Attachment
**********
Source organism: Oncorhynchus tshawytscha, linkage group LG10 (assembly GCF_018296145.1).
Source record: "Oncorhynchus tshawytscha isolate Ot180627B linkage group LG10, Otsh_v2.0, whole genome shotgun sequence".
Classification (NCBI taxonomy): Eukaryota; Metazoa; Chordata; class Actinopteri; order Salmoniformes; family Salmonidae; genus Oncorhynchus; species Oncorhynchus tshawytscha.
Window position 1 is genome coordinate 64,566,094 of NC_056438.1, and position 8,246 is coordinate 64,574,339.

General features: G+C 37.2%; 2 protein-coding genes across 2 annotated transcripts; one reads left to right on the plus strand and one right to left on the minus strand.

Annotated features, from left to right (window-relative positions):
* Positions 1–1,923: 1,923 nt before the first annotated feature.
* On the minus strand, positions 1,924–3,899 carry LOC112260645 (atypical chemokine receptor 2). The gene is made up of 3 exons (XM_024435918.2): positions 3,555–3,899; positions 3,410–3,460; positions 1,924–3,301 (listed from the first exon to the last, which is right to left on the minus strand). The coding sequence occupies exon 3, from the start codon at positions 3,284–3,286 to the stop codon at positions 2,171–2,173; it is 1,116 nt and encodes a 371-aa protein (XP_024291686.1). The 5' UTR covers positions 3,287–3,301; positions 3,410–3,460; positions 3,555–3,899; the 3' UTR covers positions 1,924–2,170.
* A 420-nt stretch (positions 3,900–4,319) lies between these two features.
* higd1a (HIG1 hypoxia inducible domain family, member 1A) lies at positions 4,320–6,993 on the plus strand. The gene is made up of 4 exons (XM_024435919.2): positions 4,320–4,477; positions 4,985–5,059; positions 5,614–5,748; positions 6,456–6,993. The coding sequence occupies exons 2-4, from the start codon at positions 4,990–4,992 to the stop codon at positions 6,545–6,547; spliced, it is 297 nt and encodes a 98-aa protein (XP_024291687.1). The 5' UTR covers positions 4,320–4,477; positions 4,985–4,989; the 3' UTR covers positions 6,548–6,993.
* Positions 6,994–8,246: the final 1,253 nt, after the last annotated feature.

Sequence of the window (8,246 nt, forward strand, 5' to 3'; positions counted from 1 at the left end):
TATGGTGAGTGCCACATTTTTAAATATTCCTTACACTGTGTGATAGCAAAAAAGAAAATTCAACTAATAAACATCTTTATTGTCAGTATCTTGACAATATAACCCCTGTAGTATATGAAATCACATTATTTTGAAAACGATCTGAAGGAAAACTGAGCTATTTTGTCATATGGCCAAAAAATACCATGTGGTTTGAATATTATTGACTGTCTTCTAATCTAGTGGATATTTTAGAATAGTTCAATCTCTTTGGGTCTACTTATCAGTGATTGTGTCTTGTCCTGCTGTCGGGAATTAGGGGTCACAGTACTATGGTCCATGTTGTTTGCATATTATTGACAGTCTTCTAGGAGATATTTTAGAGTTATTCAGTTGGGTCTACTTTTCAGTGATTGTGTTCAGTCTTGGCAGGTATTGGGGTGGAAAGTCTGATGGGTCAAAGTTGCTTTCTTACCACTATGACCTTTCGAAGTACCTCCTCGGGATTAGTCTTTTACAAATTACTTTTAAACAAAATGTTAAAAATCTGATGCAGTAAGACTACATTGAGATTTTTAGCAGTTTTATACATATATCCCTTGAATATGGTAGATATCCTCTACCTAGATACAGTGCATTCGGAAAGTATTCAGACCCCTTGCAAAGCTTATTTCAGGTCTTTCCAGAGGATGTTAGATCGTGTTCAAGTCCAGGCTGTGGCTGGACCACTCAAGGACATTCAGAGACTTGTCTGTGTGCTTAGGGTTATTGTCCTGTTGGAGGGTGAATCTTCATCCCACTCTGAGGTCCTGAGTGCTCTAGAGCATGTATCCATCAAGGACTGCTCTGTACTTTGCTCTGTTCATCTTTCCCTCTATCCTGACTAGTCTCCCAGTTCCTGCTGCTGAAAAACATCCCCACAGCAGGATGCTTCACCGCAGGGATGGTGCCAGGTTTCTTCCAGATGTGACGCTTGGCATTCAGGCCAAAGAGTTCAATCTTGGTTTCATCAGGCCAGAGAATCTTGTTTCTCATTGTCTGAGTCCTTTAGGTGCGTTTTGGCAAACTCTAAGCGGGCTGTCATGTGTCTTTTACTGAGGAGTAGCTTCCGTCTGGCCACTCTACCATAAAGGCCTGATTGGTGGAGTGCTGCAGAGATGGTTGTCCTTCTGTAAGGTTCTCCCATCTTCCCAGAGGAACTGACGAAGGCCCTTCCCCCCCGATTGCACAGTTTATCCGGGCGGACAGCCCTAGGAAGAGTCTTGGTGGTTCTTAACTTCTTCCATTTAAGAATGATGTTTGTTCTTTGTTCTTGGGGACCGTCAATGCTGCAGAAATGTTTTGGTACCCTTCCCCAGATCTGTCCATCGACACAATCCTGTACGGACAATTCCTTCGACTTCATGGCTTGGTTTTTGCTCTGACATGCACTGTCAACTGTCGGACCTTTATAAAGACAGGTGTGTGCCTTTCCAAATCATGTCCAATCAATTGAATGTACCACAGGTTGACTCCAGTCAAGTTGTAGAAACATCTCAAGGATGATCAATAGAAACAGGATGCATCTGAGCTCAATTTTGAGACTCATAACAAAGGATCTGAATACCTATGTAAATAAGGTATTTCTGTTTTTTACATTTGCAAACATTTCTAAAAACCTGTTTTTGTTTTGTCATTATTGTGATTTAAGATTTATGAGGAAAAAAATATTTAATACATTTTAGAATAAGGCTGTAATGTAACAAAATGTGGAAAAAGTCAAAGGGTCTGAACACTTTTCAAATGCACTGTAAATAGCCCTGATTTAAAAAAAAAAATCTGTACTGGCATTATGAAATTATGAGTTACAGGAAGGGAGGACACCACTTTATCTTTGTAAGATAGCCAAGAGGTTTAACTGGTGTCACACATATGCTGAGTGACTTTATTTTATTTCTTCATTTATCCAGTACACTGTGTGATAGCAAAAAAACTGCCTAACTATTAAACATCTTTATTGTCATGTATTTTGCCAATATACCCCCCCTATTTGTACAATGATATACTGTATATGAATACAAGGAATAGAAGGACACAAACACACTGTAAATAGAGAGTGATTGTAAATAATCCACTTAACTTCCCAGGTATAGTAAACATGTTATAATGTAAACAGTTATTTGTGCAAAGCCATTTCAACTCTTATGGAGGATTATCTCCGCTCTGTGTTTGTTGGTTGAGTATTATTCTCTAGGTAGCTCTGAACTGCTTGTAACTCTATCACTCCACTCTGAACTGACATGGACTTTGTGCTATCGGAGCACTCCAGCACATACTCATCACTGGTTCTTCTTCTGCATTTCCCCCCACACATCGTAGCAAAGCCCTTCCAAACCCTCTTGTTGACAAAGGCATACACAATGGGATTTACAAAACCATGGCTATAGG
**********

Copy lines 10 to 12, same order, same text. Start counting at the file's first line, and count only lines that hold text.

* higd1a (HIG1 hypoxia inducible domain family, member 1A) lies at positions 4,320–6,993 on the plus strand. The gene is made up of 4 exons (XM_024435919.2): positions 4,320–4,477; positions 4,985–5,059; positions 5,614–5,748; positions 6,456–6,993. The coding sequence occupies exons 2-4, from the start codon at positions 4,990–4,992 to the stop codon at positions 6,545–6,547; spliced, it is 297 nt and encodes a 98-aa protein (XP_024291687.1). The 5' UTR covers positions 4,320–4,477; positions 4,985–4,989; the 3' UTR covers positions 6,548–6,993.
* Positions 6,994–8,246: the final 1,253 nt, after the last annotated feature.

Sequence of the window (8,246 nt, forward strand, 5' to 3'; positions counted from 1 at the left end):